Actress and humanitarian Angelina Jolie has focused attention on genetic testing for breast and ovarian cancer after a personal op-ed revealed she carries an abnormal BRCA1 gene and underwent a preventive double mastectomy.
In normal cells, BRCA1 and BRCA2 genes prevent the development of tumors. But mutations in the genes can lead to breast, ovarian and other cancers such as uterine cancer and pancreatic cancers. Mutations to BRCA1 and BRCA2 genes are inherited the same as hair and eye color.
Jolie’s mother died at age 56 after a 10-year battle with ovarian cancer. After being tested, which requires a blood sample, Jolie learned that she had an 87 percent risk of breast cancer and a 50 percent risk of ovarian cancer.
In her op-ed in The New York Times, Jolie said she decided to write about having a double mastectomy in hopes of helping other women. “I want to encourage every woman, especially if you have a family history of breast or ovarian cancer, to seek out the information and medical experts who can help you through this aspect of your life, and to make your own informed choices,” she wrote.
Women with a BRCA1 or BRCA2 mutation have a 60 percent risk of developing breast cancer sometime during their lives and 15-40 percent risk of developing ovarian cancer. BRCA1 and BRCA2 mutations are responsible for most hereditary breast and ovarian cancers. But only 3-5 percent of women with breast cancer and 10-15 percent of women with ovarian have a BRCA1 or BRCA2 mutation. Other factors, such as age and obesity, also contribute to the risk of developing breast and ovarian cancer.
Families in which multiple members have had breast cancer or both breast and ovarian cancer are most likely to have a BRCA1 or BRCA2 mutation associated with those cancers. But not every women in these families carries the mutation and not every cancer in these families is linked to BRCA1 and BRCA2 mutations.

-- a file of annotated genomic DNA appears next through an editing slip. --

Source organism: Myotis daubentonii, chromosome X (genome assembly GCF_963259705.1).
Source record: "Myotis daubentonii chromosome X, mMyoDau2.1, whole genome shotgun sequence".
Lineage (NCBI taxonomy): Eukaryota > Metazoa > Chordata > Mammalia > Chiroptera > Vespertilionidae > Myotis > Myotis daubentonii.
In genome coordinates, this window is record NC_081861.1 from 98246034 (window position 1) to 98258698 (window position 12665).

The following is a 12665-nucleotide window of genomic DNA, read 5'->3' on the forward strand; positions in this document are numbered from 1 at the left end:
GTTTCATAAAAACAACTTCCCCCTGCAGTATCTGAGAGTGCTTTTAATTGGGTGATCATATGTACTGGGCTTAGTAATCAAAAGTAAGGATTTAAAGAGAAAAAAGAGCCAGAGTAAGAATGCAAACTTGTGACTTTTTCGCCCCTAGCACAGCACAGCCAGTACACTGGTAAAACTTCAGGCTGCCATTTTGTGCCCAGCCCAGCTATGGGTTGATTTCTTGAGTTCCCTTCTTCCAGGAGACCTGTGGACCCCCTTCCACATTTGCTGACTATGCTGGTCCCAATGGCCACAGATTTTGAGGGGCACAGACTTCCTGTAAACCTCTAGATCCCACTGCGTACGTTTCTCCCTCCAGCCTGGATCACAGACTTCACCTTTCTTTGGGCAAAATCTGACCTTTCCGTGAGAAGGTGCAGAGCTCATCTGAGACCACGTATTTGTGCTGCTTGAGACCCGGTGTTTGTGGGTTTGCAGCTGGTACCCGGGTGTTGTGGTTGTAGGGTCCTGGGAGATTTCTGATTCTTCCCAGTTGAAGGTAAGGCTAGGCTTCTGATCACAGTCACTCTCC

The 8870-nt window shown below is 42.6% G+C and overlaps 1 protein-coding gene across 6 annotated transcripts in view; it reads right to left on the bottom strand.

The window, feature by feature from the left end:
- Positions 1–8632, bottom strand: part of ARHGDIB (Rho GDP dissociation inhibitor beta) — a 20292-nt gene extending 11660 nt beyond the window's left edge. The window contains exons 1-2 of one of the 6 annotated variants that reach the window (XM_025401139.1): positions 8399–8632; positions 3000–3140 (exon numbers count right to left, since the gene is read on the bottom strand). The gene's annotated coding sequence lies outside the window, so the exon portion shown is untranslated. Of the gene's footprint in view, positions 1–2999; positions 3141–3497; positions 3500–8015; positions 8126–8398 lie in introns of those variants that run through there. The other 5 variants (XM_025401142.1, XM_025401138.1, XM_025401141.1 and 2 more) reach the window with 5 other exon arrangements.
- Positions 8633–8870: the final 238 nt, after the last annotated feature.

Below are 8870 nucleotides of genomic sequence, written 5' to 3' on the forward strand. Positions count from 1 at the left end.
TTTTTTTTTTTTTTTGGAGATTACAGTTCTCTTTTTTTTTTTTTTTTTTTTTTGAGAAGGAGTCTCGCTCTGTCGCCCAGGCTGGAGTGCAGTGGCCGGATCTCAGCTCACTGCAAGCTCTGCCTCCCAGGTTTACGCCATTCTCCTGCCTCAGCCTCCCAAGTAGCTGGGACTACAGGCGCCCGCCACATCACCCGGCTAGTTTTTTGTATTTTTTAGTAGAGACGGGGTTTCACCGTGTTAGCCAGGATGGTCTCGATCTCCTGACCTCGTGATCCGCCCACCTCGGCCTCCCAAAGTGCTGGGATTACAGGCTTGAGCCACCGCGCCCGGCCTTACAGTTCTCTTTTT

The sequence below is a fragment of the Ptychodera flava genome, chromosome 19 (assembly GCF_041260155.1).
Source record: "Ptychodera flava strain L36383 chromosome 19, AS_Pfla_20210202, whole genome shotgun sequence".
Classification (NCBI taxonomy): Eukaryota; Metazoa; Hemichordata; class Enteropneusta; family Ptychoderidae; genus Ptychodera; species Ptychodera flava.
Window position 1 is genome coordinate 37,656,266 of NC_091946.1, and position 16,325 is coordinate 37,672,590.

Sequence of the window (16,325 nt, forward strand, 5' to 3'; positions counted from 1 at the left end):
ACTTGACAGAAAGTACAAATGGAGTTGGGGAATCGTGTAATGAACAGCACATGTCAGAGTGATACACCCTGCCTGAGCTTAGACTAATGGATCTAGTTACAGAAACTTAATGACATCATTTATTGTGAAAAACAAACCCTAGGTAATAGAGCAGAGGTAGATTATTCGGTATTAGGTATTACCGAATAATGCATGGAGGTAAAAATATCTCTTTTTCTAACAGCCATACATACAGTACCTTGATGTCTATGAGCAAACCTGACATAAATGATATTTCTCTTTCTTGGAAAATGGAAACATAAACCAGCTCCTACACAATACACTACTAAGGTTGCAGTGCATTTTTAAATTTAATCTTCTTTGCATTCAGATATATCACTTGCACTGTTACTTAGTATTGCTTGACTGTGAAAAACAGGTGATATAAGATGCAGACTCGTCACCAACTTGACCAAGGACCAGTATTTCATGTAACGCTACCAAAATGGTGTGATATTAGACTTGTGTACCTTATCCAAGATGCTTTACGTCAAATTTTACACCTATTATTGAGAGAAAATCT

Those who carry an abnormal BRCA1 or BRCA2 gene have a few options:
- Surveillance: Screening for breast cancer includes mammography and clinical breast exams and for ovarian cancer includes transvaginal ultrasound, blood tests and clinical exams. Surveillance through screening as a form of surveillance can lead to early detection.
- Prophylactic Surgery: Jolie opted for this option and had a double mastectomy to remove “at-risk” tissue and reduce the chance of developing cancer. Removal of fallopian tubes and ovaries would address the risk of ovarian cancer. These preventive measures do not guarantee that cancer will not develop.
- Chemoprevention: Medicines, vitamins or other agents are taken to prevent or delay the development of cancer. Tamoxifen is the most well-known drug option and the first with FDA approval as a chemopreventive measure. Studies have shown that tamoxifen reduces a high-risk woman’s chance of breast cancer by as much as half.